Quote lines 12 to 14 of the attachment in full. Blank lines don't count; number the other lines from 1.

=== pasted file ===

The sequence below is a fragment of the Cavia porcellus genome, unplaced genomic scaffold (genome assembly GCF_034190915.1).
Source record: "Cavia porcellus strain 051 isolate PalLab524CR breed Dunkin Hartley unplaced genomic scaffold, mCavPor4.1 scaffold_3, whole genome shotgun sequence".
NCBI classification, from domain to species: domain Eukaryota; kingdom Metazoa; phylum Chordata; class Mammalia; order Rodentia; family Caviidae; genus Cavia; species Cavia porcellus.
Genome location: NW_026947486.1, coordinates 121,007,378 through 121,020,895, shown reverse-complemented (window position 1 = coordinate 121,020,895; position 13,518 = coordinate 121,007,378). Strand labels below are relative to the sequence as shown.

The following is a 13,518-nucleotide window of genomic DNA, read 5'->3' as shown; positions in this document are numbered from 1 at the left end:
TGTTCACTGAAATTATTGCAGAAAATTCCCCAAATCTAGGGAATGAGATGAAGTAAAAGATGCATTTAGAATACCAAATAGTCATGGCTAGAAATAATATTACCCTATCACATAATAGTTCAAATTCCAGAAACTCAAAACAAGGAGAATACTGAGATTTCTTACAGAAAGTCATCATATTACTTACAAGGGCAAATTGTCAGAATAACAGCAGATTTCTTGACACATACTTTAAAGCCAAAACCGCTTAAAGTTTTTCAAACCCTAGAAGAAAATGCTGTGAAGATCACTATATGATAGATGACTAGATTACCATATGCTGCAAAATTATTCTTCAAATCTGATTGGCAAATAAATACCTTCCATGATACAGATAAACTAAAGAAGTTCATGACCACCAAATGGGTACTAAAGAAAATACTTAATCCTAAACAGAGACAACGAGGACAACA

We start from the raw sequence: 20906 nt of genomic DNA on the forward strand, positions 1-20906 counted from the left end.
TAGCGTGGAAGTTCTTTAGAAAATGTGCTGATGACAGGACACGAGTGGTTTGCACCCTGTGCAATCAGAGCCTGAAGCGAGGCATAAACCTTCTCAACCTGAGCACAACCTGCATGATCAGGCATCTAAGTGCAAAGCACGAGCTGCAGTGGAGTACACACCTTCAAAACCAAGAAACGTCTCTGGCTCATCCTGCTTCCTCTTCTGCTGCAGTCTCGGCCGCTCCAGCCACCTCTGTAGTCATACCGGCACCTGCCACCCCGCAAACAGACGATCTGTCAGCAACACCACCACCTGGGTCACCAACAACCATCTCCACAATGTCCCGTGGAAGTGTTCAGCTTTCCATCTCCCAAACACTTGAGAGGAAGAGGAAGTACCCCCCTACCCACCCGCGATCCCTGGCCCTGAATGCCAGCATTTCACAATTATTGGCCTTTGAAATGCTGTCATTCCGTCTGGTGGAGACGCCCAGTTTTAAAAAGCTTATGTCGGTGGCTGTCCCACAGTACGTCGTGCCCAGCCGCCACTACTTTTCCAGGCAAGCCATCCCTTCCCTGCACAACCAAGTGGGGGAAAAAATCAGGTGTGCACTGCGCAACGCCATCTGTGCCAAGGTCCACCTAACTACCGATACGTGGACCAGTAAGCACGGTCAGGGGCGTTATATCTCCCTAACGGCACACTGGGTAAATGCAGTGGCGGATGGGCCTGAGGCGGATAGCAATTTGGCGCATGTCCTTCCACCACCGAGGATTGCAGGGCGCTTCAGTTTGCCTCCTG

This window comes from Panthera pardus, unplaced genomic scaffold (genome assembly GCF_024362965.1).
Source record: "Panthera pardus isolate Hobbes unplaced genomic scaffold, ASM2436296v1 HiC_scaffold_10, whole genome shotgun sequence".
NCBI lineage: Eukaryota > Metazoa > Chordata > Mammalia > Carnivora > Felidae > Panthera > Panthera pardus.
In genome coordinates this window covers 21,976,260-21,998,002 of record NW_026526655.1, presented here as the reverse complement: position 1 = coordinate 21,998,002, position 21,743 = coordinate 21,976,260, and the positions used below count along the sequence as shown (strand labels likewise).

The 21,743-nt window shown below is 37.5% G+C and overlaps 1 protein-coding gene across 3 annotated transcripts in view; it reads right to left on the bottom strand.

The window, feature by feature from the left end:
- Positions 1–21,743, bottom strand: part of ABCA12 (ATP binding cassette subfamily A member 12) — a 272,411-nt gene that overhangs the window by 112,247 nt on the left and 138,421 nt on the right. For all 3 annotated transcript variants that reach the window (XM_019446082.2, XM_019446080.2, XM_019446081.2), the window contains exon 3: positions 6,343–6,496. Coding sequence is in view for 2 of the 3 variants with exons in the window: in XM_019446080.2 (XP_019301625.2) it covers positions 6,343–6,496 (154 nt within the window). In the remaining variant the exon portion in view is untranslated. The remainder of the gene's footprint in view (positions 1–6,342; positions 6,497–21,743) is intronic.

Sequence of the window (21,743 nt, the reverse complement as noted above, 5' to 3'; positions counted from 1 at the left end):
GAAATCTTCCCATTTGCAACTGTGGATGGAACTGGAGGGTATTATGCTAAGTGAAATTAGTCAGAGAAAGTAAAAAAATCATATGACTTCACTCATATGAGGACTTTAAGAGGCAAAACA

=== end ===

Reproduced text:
In genome coordinates this window covers 21,976,260-21,998,002 of record NW_026526655.1, presented here as the reverse complement: position 1 = coordinate 21,998,002, position 21,743 = coordinate 21,976,260, and the positions used below count along the sequence as shown (strand labels likewise).

The 21,743-nt window shown below is 37.5% G+C and overlaps 1 protein-coding gene across 3 annotated transcripts in view; it reads right to left on the bottom strand.

The window, feature by feature from the left end: